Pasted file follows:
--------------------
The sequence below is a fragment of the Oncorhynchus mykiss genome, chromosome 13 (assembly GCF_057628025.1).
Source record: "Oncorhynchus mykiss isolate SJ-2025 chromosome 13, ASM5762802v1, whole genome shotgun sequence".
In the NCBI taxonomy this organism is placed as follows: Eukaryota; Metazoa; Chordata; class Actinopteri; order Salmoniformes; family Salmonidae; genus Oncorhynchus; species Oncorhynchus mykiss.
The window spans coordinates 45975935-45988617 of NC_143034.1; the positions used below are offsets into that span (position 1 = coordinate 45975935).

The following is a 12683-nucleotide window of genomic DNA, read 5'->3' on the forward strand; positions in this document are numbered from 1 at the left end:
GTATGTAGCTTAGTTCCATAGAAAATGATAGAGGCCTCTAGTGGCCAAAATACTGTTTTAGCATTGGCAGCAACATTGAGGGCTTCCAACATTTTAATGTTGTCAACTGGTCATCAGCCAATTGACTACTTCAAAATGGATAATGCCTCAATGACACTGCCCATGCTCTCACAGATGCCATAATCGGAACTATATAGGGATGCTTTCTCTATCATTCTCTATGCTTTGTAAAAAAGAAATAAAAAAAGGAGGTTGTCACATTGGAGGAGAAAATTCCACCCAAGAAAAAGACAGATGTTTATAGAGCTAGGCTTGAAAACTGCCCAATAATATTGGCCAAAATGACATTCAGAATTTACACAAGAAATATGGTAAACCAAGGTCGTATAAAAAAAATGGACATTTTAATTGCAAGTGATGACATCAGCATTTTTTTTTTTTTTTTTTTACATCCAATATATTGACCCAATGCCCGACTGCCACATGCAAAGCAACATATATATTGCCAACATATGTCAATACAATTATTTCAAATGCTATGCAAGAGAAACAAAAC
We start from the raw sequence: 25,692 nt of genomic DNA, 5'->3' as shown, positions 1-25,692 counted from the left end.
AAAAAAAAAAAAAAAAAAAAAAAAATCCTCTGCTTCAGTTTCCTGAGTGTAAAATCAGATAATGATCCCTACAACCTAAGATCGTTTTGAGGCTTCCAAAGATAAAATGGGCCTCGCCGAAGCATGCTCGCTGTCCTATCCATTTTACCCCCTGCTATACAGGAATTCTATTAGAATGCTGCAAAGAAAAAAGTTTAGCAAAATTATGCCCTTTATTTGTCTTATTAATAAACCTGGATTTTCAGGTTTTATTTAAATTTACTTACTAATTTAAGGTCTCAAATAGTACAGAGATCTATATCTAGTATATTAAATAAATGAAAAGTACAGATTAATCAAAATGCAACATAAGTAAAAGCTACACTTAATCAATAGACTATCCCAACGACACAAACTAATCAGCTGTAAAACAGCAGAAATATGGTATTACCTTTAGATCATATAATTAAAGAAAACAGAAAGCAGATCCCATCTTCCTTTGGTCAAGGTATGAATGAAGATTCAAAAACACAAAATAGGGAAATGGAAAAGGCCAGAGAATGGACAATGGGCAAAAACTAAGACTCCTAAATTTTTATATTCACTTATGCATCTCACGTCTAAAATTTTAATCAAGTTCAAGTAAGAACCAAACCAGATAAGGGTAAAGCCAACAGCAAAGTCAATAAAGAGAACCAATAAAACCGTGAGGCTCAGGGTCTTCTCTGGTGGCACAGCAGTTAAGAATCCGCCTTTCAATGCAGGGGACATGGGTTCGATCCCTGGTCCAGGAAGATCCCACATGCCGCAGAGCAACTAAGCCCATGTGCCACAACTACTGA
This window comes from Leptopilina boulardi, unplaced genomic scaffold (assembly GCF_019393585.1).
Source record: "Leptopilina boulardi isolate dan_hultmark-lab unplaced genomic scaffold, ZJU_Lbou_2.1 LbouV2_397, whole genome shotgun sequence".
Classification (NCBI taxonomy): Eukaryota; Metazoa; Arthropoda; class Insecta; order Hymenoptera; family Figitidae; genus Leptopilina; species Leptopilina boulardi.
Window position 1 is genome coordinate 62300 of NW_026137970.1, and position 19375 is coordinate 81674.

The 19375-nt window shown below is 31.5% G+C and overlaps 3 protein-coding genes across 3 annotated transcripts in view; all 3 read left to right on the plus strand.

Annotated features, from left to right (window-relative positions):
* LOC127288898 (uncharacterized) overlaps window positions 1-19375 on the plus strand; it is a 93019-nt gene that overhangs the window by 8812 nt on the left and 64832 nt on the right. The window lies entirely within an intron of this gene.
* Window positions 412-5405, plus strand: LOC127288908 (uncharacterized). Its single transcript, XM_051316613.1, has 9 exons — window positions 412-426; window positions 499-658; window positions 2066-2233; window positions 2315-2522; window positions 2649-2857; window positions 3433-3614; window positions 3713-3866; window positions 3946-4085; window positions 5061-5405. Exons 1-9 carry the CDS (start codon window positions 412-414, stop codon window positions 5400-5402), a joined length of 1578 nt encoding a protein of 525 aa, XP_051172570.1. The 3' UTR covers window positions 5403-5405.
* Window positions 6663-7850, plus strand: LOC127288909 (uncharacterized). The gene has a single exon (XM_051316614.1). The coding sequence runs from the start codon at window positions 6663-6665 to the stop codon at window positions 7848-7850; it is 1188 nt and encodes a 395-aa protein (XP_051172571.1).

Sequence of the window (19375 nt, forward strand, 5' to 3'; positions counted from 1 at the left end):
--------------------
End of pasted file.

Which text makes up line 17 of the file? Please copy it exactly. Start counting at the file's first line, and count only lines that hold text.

* Window positions 6663-7850, plus strand: LOC127288909 (uncharacterized). The gene has a single exon (XM_051316614.1). The coding sequence runs from the start codon at window positions 6663-6665 to the stop codon at window positions 7848-7850; it is 1188 nt and encodes a 395-aa protein (XP_051172571.1).